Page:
When cultural fit is important, diversity of thought is sidelined
The toughest and most re-occurring challenge for any organisation when trying to implement a diversity and inclusion policy is diversity of thought. Why? Because diversity of thought can question the fabric of an organisation’s culture. It is a change management exercise that asks everyone involved to take a long hard look at the leadership style of the organisation and how those values impact the way their business is run. It also involves taking a long look at ourselves. And we all know how we hate to do that.
Most companies go to a lot of expense and effort to create a signature corporate culture. They talk about “fit” and the way “we do things.” They implement homogenous policies designed to cultivate consistency and unity. They create a corporate brand and design and systemic protocols for operational effectiveness. Everyone’s buy-in is taken for granted. Anyone outside the criteria for fit is screened out in the recruitment process or counselled out once hired.
In the last few months we have seen some advertising campaigns that have gone horribly adrift. Clarks Shoes, H & M, PepsiCo to name but three which have created a media furore and been subsequently withdrawn. The question on everyone’s lips at the time was “what were they thinking?” Given the layers of approval in these types of ad campaigns, it can’t have been that no one was thinking. It was just that everyone was thinking along the same lines.
There was an acute lack diversity of thought and group think was the driver
Disruptive thinking and comfort zones
Dealing with disruptive thinking is hard for us all. Whether people are considering a new hire, a new initiative or changing something deeply embedded in the way we do things, we all tend to steer away from that level of discomfort. We fear the lack of acceptance or push-back if people are upset or challenged. One of the reasons why diversity and inclusion initiatives flounder at middle management level is that these are the employees at the front line, meeting and managing resistance head on. These managers can be at the receiving end of negative responses, whether direct antagonism or passive aggression.
Diversity of thought should be one of the most valuable and creative tools in our business world. Yet it is associated with conflict, problems and divisiveness rather than differences to be leveraged for something positive. Solving problems takes time and energy and it’s much easier and quicker (read cheaper) if everyone is on the same page as quickly as possible. We see this at every point in the talent pipeline. In sourcing, interviewing and hiring candidates, to how they are developed and promoted.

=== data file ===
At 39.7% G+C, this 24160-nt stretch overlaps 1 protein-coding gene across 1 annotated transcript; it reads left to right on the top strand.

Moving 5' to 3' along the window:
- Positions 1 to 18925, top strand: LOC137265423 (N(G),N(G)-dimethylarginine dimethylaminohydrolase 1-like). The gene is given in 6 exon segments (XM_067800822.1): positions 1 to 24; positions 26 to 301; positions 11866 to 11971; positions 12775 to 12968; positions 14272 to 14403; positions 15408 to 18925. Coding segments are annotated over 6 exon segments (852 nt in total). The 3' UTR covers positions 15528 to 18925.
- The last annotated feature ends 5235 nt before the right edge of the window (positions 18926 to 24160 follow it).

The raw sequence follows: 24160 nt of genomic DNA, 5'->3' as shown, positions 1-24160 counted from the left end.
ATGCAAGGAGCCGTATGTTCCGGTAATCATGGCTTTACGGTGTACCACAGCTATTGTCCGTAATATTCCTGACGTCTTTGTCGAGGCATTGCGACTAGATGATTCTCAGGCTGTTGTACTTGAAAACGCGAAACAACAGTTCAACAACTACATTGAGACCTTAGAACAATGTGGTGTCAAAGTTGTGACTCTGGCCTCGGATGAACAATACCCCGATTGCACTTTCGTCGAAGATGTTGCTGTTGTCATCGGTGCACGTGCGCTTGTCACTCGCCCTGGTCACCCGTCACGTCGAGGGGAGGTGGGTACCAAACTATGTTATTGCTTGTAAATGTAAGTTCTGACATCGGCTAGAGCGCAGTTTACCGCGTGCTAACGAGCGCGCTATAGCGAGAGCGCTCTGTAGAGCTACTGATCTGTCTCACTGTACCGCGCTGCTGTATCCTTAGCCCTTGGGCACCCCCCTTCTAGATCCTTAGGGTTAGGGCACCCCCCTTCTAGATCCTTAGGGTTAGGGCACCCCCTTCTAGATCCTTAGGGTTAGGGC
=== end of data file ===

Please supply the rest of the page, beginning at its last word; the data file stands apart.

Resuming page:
When diversity of thought is missing
There are lots of tells that let us know that diversity of thought is not prevalent in our organisations.
- An organisation does not reflect wider cultural and demographic shifts. We hire from existing networks in the way that we always have done. It’s faster, cheaper, but not ncessarily diverse. We launch change initiatives without including new blood – let alone new minds and thoughts. Noone can produce anything new using old thinking.
- Individuals are defined by the business and not vice-versa. We expect talent to adapt rather than looking at how we can incorporate different ways of thinking into our culture. People are rarely hired to shake things up, but to fit in. Career coaches encourage candidates to reflect the values of the target company and blend in.
- Leadership styles favour authority and control rather than influence and empowerment. We like things done a certain way and micro-manage efforts with either direct supervision or with prescriptive systems. Command and control leadership style is hard to let go. It makes us feel secure behind formal authority.
- Company values are out of step with the values of their employees. We will see this increasingly as Millennials will dominate the workplace.
- Cultural fit is the key driver. In a “yes” culture everyone is on the same page. Contradiction, disagreement and tension is discouraged and business practices are not challenged. This can be packaged as focused energy towards a shared goal, but divergent thinking isn’t necessarily negative.
Encouraging diversity of thought throughout the talent pipeline contributes to the evolution of diversity and inclusion as a business led imperative, to gain competitive edge, rather than simply ticking D & I compliance boxes. Leadership behaviour that seeks alternative viewpoints, develops cultural awareness and values difference, impacts all elements of the talent pipeline. This includes talent acquisition, employer branding, promotions, succession management and leadership development.
Organisations that encourage diversity of thought are more likely to foster inclusivity, offering programmes that help to create bias conscious cultures and provide the support of mentors and sponsors to help them succeed. But perhaps more than anything they create a system of accountability where results are linked to reward.
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